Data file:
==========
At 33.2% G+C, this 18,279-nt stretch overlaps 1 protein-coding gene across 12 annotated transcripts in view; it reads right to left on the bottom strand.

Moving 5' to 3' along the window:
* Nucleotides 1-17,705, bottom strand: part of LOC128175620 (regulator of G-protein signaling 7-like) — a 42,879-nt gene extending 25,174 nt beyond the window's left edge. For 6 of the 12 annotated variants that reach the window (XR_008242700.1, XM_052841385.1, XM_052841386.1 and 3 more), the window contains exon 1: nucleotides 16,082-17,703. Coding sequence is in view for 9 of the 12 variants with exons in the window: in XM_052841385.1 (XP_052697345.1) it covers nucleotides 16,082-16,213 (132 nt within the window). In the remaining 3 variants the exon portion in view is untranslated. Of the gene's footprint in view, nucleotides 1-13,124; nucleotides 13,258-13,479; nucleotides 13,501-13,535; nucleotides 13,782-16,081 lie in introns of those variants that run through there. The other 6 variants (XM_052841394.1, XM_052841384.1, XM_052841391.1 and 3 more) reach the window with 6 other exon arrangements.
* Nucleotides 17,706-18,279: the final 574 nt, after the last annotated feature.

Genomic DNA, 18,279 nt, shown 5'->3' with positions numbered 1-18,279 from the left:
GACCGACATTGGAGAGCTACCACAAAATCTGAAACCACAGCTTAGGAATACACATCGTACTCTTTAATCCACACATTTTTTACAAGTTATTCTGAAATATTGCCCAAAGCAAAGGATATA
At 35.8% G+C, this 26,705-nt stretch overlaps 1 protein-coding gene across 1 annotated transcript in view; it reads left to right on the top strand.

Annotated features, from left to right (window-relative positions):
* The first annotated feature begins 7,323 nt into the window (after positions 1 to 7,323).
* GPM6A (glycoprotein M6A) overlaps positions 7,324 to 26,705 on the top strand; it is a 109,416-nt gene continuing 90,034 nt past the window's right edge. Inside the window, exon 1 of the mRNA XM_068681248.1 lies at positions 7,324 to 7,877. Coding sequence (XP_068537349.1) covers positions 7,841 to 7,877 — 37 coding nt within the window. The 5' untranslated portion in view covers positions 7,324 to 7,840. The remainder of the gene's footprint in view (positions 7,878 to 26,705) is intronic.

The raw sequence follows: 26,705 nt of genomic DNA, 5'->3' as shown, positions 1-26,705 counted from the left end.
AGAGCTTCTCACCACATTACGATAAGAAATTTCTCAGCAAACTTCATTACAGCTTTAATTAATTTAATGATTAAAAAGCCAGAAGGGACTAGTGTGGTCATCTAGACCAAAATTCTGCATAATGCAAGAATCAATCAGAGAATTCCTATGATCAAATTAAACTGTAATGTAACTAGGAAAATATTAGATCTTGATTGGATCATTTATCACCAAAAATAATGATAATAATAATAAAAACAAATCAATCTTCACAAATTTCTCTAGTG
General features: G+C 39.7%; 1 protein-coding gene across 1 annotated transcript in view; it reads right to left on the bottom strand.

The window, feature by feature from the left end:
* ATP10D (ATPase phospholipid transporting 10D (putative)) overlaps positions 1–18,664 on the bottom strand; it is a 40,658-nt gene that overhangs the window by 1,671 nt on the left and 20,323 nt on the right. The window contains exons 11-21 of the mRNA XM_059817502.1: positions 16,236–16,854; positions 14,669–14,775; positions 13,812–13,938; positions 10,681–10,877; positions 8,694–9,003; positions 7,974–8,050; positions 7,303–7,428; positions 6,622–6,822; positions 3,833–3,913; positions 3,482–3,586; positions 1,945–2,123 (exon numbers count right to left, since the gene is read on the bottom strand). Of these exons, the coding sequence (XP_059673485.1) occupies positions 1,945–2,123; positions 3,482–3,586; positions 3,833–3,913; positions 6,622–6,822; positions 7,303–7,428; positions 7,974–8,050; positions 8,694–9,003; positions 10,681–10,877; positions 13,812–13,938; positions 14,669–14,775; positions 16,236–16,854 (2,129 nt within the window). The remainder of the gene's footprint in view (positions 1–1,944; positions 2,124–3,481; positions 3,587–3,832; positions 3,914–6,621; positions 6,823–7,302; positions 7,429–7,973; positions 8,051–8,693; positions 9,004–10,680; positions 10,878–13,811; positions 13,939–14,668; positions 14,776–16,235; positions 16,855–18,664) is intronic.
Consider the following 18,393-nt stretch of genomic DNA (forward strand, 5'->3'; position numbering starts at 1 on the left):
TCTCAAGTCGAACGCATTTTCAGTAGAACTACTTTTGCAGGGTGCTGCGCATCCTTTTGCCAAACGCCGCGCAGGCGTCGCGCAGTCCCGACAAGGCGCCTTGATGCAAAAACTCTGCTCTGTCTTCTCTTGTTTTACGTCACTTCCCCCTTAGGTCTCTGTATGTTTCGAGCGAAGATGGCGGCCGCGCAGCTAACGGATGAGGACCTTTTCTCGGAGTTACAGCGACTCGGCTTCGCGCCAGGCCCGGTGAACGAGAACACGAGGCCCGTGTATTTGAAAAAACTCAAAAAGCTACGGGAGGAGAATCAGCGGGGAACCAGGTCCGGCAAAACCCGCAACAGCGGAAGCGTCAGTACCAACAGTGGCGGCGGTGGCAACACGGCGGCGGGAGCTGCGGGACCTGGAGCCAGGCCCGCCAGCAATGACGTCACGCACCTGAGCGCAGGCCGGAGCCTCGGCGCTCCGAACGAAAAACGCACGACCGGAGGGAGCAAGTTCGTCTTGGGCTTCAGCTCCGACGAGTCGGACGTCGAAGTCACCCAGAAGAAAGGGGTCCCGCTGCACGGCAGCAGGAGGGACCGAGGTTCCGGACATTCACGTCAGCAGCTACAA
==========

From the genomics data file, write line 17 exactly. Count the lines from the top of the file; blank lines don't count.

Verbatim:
TCTCAAGTCGAACGCATTTTCAGTAGAACTACTTTTGCAGGGTGCTGCGCATCCTTTTGCCAAACGCCGCGCAGGCGTCGCGCAGTCCCGACAAGGCGCCTTGATGCAAAAACTCTGCTCTGTCTTCTCTTGTTTTACGTCACTTCCCCCTTAGGTCTCTGTATGTTTCGAGCGAAGATGGCGGCCGCGCAGCTAACGGATGAGGACCTTTTCTCGGAGTTACAGCGACTCGGCTTCGCGCCAGGCCCGGTGAACGAGAACACGAGGCCCGTGTATTTGAAAAAACTCAAAAAGCTACGGGAGGAGAATCAGCGGGGAACCAGGTCCGGCAAAACCCGCAACAGCGGAAGCGTCAGTACCAACAGTGGCGGCGGTGGCAACACGGCGGCGGGAGCTGCGGGACCTGGAGCCAGGCCCGCCAGCAATGACGTCACGCACCTGAGCGCAGGCCGGAGCCTCGGCGCTCCGAACGAAAAACGCACGACCGGAGGGAGCAAGTTCGTCTTGGGCTTCAGCTCCGACGAGTCGGACGTCGAAGTCACCCAGAAGAAAGGGGTCCCGCTGCACGGCAGCAGGAGGGACCGAGGTTCCGGACATTCACGTCAGCAGCTACAA